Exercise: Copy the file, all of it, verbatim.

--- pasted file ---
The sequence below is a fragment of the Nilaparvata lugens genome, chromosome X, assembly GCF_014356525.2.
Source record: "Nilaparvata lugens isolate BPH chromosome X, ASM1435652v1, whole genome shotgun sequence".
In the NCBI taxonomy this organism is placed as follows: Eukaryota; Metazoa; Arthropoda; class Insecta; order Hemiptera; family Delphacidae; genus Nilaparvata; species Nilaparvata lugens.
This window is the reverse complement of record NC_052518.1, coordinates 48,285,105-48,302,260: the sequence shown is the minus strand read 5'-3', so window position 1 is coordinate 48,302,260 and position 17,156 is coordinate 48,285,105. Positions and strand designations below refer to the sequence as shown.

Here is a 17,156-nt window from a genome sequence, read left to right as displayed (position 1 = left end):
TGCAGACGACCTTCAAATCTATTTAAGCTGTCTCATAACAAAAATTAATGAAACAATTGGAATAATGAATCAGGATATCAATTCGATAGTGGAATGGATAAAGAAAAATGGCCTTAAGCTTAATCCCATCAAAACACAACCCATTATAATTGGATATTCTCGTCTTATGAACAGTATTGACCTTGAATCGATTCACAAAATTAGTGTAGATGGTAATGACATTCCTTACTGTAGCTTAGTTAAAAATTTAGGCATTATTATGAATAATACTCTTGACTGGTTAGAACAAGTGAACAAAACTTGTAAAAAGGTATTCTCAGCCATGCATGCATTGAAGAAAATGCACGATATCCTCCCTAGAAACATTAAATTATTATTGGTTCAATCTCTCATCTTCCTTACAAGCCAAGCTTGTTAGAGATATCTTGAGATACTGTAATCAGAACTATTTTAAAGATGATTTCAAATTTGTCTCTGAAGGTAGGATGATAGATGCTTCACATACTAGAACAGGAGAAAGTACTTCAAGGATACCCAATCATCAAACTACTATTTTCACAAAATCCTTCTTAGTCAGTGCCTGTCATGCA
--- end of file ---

The sequence below is a fragment of the Nilaparvata lugens genome, chromosome X, assembly GCF_014356525.2.
Source record: "Nilaparvata lugens isolate BPH chromosome X, ASM1435652v1, whole genome shotgun sequence".
In the NCBI taxonomy this organism is placed as follows: Eukaryota; Metazoa; Arthropoda; class Insecta; order Hemiptera; family Delphacidae; genus Nilaparvata; species Nilaparvata lugens.
This window is the reverse complement of record NC_052518.1, coordinates 48,285,105-48,302,260: the sequence shown is the minus strand read 5'-3', so window position 1 is coordinate 48,302,260 and position 17,156 is coordinate 48,285,105. Positions and strand designations below refer to the sequence as shown.

Here is a 17,156-nt window from a genome sequence, read left to right as displayed (position 1 = left end):
TGCAGACGACCTTCAAATCTATTTAAGCTGTCTCATAACAAAAATTAATGAAACAATTGGAATAATGAATCAGGATATCAATTCGATAGTGGAATGGATAAAGAAAAATGGCCTTAAGCTTAATCCCATCAAAACACAACCCATTATAATTGGATATTCTCGTCTTATGAACAGTATTGACCTTGAATCGATTCACAAAATTAGTGTAGATGGTAATGACATTCCTTACTGTAGCTTAGTTAAAAATTTAGGCATTATTATGAATAATACTCTTGACTGGTTAGAACAAGTGAACAAAACTTGTAAAAAGGTATTCTCAGCCATGCATGCATTGAAGAAAATGCACGATATCCTCCCTAGAAACATTAAATTATTATTGGTTCAATCTCTCATCTTCCTTACAAGCCAAGCTTGTTAGAGATATCTTGAGATACTGTAATCAGAACTATTTTAAAGATGATTTCAAATTTGTCTCTGAAGGTAGGATGATAGATGCTTCACATACTAGAACAGGAGAAAGTACTTCAAGGATACCCAATCATCAAACTACTATTTTCACAAAATCCTTCTTAGTCAGTGCCTGTCATGCA